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Association of Self-Leadership and Planning With Performing an Exercise in Patients With Colorectal Cancer

Cross-Sectional Study

Lee, Myung Kyung, RN, PhD, OCN; Park, Soo Yeun, MD; Choi, Gyu-Seog, MD, PhD

doi: 10.1097/NCC.0000000000000673
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Background A healthy lifestyle that includes physical activity is an essential component of the care plans for cancer survivors. However, many cancer survivors remain inactive, even if they feel motivated to exercise. Based on the Chronic Care Model, self-leadership and planning may improve cancer survivors' self-management of their own care.

Objective The aim of this study was to examine whether self-leadership skills and planning are associated with performance and maintenance of an exercise program in patients with colorectal cancer.

Methods This cross-sectional study enrolled 251 consecutive patients with colorectal cancer who received primary curative surgery and were undergoing or had completed other therapy at the National University Hospitals from 2 regions in South Korea. Demographic data and measures of self-leadership and planning were obtained from questionnaires and clinical data from hospital databases. Self-leadership was measured using the validated Abbreviated Self-Leadership Questionnaire, and another validated psychometric assessment instrument was used to measure “action planning” and “coping planning.”

Results Performing and maintaining an exercise program at a level recommended by an American Cancer Society panel correlated with greater self-leadership of behavior awareness and volition, task motivation, and constructive cognition. Greater action planning was associated with performing and maintaining this exercise program for more than 6 months.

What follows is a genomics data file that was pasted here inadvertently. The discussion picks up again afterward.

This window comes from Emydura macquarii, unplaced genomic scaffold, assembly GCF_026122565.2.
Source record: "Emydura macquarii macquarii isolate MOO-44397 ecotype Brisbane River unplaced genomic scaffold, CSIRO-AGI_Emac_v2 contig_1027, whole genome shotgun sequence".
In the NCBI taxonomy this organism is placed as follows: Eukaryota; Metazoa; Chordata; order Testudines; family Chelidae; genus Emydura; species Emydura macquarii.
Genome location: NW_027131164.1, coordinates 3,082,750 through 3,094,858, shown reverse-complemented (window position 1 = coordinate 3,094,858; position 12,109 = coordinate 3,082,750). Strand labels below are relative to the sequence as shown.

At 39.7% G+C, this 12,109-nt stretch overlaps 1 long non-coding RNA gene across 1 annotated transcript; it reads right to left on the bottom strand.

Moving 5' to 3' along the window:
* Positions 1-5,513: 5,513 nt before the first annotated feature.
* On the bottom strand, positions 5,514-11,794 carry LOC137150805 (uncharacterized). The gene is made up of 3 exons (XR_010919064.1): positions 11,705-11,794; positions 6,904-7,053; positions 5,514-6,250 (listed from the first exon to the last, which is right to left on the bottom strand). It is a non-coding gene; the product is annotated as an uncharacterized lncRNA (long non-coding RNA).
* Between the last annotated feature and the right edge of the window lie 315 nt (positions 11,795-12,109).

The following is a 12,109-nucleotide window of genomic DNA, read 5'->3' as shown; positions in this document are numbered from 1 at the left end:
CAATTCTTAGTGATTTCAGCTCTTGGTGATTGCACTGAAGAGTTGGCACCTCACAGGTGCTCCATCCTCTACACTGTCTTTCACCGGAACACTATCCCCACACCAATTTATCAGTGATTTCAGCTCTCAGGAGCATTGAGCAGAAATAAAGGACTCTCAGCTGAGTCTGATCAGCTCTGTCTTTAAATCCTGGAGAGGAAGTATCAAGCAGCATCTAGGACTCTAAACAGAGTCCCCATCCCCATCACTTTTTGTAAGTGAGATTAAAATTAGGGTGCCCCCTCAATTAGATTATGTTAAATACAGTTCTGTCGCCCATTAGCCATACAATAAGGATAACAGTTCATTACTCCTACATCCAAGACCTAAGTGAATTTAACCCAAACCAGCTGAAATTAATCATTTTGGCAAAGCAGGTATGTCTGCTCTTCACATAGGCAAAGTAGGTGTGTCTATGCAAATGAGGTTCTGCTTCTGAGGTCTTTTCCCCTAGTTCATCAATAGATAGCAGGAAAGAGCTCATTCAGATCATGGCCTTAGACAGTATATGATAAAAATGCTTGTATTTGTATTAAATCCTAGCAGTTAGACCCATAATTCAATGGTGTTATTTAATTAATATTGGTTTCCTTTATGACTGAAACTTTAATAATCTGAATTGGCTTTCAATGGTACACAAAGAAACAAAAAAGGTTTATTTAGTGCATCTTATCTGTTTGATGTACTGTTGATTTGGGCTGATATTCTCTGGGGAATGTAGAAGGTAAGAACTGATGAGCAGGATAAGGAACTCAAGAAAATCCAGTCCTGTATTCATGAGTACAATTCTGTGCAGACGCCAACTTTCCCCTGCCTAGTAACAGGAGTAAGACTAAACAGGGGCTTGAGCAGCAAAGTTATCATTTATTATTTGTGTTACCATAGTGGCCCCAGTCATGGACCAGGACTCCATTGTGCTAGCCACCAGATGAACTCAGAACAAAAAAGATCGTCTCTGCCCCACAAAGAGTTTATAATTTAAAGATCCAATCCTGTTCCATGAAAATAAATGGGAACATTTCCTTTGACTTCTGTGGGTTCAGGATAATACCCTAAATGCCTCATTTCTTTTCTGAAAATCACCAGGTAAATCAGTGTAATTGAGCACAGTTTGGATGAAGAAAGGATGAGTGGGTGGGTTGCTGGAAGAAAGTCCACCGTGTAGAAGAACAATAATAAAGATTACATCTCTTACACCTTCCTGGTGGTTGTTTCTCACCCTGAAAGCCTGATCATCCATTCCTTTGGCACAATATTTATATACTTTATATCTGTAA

Conclusions The results of the current study indicate that having self-leadership and action planning are significantly associated with performing and maintaining an exercise program.

Implication for Practice We suggest that care providers try to increase self-leadership and action planning of patients with colorectal cancer to improve their self-management during long-term care.

Author Affiliations: College of Nursing, Research Institute of Nursing Science (Dr Lee); and Colorectal Cancer Center, Kyungpook National University Chilgok Hospital, School of Medicine (Drs Park and Choi), Kyungpook National University, Daegu, Republic of Korea.

The authors have no conflicts of interest to disclose.

This work was supported by a National Research Foundation of Korea (NRF) grant funded by the Korean government (Ministry of Science and ICT) (no. NRF-2017R1A1A1A05001045 and NRF-2014R1A1A1006809).

Correspondence: Soo Yeun Park, MD, Colorectal Cancer Center, Kyungpook National University Chilgok Hospital, School of Medicine, Kyungpook National University, 807 Hogukro, Buk-gu, Daegu 41407, South Korea (psy-flower@hanmail.net).

Accepted for publication August 23, 2018.

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